Child sexual abuse by clergy within the Roman Catholic Church has emerged as a social and political discourse over the last three decades. The analysis here specifically focuses on the establishment, conduct, and outcomes of the extensive public inquiries of Australia, although inquiries in other jurisdictions are also discussed. Unlike criminal or civil processes, although they may be inquisitory in nature, public inquiries emerge from a specifically political context and are a tool of governance embedded in a larger context of governmentality. Understanding the broader political and cultural contexts of public inquiries is important, then, in understanding their value and effectiveness as justice processes - especially for victims of CSA by clergy. What is interesting about public inquiry is that it situates victims of CSA by clergy outside of criminal and civil justice processes and recognises a different politicised relationship between victims as citizens, the state, and Catholic institutions where abuse has occurred.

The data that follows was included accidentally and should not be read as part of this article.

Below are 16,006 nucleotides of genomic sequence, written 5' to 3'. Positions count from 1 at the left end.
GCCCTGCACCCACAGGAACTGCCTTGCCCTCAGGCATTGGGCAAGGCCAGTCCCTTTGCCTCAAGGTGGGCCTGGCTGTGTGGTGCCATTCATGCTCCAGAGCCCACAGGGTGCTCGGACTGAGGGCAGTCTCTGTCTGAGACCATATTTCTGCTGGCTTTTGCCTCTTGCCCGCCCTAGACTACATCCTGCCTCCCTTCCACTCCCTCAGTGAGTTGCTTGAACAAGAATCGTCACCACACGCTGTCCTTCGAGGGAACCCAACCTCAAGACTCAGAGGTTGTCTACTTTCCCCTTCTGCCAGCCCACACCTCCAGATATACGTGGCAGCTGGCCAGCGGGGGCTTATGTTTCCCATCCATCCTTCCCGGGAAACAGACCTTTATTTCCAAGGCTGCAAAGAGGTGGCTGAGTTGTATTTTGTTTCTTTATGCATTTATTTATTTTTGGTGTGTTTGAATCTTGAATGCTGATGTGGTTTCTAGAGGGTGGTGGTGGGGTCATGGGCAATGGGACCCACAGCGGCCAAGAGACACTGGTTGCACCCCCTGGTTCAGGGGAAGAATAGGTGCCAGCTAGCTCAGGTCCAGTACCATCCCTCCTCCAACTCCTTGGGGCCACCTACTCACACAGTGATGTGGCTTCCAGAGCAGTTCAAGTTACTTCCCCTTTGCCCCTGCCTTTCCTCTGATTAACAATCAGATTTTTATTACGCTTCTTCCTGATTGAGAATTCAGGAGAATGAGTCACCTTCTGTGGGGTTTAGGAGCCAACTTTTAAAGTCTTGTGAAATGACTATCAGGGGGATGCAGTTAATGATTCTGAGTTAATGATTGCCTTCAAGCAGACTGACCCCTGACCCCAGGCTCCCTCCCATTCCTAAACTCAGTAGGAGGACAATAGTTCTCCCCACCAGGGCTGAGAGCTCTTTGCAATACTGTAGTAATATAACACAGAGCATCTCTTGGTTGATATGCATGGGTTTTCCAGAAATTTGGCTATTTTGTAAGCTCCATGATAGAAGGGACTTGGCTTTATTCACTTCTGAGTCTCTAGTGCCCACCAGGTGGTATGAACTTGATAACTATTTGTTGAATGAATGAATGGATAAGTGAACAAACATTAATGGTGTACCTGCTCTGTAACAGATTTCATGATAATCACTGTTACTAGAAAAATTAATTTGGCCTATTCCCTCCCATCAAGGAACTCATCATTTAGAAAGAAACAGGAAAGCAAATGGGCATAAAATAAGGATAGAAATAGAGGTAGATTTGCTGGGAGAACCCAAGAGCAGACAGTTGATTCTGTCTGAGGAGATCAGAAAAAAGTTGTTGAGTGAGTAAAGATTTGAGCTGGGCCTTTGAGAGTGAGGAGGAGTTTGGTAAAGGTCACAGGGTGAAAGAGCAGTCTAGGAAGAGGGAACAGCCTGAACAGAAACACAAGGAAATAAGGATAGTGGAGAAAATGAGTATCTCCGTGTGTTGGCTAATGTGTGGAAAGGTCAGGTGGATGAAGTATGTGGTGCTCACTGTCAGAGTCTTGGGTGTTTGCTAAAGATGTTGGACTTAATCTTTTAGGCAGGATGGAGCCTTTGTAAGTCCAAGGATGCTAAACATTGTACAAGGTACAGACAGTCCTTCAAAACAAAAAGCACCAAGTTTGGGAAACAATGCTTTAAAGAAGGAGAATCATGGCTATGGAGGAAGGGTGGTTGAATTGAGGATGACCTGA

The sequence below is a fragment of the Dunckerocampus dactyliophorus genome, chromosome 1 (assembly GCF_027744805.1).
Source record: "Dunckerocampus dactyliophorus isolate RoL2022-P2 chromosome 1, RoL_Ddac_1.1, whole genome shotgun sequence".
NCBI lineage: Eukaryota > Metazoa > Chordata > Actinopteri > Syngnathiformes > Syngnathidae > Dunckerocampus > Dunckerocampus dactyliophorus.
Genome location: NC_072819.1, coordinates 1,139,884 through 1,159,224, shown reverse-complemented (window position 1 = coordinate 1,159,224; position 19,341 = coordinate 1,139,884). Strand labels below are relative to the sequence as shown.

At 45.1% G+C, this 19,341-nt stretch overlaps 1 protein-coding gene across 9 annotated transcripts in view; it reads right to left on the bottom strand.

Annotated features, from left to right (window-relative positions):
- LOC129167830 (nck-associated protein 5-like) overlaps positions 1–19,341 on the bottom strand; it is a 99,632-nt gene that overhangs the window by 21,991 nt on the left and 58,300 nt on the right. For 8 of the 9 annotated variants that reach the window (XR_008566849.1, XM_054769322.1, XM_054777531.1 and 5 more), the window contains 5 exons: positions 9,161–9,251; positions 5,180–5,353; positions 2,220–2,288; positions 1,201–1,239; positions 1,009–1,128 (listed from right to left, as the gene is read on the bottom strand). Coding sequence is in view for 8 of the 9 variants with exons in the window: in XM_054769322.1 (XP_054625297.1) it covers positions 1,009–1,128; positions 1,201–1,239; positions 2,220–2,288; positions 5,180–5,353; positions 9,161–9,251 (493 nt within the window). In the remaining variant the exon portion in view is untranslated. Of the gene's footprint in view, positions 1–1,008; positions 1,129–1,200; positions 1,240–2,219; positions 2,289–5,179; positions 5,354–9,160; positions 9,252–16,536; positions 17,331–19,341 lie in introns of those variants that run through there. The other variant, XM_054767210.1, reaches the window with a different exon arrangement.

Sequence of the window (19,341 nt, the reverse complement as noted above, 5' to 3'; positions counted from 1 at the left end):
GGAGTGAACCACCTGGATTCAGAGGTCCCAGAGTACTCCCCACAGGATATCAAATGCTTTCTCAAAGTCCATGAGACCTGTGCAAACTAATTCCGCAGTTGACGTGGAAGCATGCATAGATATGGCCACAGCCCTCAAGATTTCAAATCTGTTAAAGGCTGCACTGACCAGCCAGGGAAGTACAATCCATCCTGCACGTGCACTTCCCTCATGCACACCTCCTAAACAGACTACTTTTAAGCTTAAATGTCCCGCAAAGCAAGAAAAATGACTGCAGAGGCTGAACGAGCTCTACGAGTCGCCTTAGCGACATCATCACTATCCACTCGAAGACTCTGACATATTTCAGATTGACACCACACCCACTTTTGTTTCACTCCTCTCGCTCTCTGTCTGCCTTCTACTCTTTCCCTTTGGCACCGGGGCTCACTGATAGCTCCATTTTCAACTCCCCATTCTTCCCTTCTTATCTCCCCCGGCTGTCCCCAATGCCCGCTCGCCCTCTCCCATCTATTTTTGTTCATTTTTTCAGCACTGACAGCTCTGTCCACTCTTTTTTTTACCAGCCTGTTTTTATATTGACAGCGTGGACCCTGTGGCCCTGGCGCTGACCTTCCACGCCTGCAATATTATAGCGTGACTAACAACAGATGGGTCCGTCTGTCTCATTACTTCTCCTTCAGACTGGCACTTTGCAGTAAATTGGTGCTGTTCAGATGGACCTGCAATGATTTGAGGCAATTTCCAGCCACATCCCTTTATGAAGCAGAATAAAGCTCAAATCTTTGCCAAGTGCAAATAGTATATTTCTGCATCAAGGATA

At the cutting edge of disciplinary and methodological understandings of the interconnections between the church, state and families, his book explores the dynamics of the emergence and politicisation of victims of CSA by clergy, their expressions of resistance and the legitimisation of their voice in public and political spheres.